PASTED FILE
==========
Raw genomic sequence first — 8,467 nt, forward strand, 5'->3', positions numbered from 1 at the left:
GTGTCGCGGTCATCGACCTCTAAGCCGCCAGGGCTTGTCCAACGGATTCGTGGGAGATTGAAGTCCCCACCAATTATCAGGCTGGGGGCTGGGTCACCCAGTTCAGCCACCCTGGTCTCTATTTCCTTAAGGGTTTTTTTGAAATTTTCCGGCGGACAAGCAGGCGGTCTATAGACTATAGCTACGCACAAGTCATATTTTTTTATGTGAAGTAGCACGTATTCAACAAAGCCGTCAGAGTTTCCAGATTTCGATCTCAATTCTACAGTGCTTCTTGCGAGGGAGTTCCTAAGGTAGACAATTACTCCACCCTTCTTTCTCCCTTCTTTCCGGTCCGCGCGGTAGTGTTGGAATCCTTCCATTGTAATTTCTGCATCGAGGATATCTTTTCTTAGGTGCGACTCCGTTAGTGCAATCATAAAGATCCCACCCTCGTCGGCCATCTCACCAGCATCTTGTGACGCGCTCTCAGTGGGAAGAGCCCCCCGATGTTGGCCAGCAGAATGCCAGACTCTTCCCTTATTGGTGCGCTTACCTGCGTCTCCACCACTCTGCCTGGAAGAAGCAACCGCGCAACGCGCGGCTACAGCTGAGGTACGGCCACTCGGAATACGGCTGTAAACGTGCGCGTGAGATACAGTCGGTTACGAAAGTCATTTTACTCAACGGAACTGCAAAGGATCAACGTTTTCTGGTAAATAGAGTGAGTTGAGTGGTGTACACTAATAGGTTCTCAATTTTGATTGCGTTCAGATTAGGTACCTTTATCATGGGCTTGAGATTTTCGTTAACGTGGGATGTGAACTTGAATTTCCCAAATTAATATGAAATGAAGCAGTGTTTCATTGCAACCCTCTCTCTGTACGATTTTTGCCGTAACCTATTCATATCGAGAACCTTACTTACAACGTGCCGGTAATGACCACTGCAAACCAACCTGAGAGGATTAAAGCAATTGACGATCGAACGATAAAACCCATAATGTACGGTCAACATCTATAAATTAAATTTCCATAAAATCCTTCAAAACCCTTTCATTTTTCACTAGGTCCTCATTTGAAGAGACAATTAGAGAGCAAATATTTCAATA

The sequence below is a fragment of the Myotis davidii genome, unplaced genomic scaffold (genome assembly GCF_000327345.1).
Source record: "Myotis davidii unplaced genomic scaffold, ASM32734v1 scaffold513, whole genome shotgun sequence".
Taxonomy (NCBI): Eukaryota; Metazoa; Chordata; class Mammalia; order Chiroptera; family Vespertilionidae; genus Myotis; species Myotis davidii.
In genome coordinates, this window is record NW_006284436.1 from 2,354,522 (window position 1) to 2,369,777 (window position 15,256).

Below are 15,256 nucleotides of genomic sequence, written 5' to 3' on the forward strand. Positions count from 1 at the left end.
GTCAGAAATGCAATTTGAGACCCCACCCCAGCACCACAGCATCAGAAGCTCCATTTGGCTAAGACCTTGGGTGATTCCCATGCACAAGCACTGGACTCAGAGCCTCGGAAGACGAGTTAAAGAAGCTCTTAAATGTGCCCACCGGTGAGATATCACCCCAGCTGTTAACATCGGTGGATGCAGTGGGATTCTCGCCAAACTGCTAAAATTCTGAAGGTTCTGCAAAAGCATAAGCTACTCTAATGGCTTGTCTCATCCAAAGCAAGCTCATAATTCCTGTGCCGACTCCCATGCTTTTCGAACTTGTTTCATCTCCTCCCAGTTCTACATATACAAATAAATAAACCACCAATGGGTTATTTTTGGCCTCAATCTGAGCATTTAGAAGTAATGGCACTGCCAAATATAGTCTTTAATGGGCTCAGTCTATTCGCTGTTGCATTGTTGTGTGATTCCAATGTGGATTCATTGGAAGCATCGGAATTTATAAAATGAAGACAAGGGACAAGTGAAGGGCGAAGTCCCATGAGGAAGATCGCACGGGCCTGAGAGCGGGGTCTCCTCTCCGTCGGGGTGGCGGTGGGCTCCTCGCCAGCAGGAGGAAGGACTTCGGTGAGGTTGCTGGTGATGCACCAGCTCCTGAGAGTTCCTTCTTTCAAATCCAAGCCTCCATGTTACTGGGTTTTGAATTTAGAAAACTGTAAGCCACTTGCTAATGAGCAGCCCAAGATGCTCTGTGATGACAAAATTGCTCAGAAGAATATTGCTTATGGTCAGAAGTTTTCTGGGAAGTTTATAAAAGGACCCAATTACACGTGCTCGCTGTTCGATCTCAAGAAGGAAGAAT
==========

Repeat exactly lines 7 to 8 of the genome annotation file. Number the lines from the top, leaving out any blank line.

Below are 15,256 nucleotides of genomic sequence, written 5' to 3' on the forward strand. Positions count from 1 at the left end.
GTCAGAAATGCAATTTGAGACCCCACCCCAGCACCACAGCATCAGAAGCTCCATTTGGCTAAGACCTTGGGTGATTCCCATGCACAAGCACTGGACTCAGAGCCTCGGAAGACGAGTTAAAGAAGCTCTTAAATGTGCCCACCGGTGAGATATCACCCCAGCTGTTAACATCGGTGGATGCAGTGGGATTCTCGCCAAACTGCTAAAATTCTGAAGGTTCTGCAAAAGCATAAGCTACTCTAATGGCTTGTCTCATCCAAAGCAAGCTCATAATTCCTGTGCCGACTCCCATGCTTTTCGAACTTGTTTCATCTCCTCCCAGTTCTACATATACAAATAAATAAACCACCAATGGGTTATTTTTGGCCTCAATCTGAGCATTTAGAAGTAATGGCACTGCCAAATATAGTCTTTAATGGGCTCAGTCTATTCGCTGTTGCATTGTTGTGTGATTCCAATGTGGATTCATTGGAAGCATCGGAATTTATAAAATGAAGACAAGGGACAAGTGAAGGGCGAAGTCCCATGAGGAAGATCGCACGGGCCTGAGAGCGGGGTCTCCTCTCCGTCGGGGTGGCGGTGGGCTCCTCGCCAGCAGGAGGAAGGACTTCGGTGAGGTTGCTGGTGATGCACCAGCTCCTGAGAGTTCCTTCTTTCAAATCCAAGCCTCCATGTTACTGGGTTTTGAATTTAGAAAACTGTAAGCCACTTGCTAATGAGCAGCCCAAGATGCTCTGTGATGACAAAATTGCTCAGAAGAATATTGCTTATGGTCAGAAGTTTTCTGGGAAGTTTATAAAAGGACCCAATTACACGTGCTCGCTGTTCGATCTCAAGAAGGAAGAAT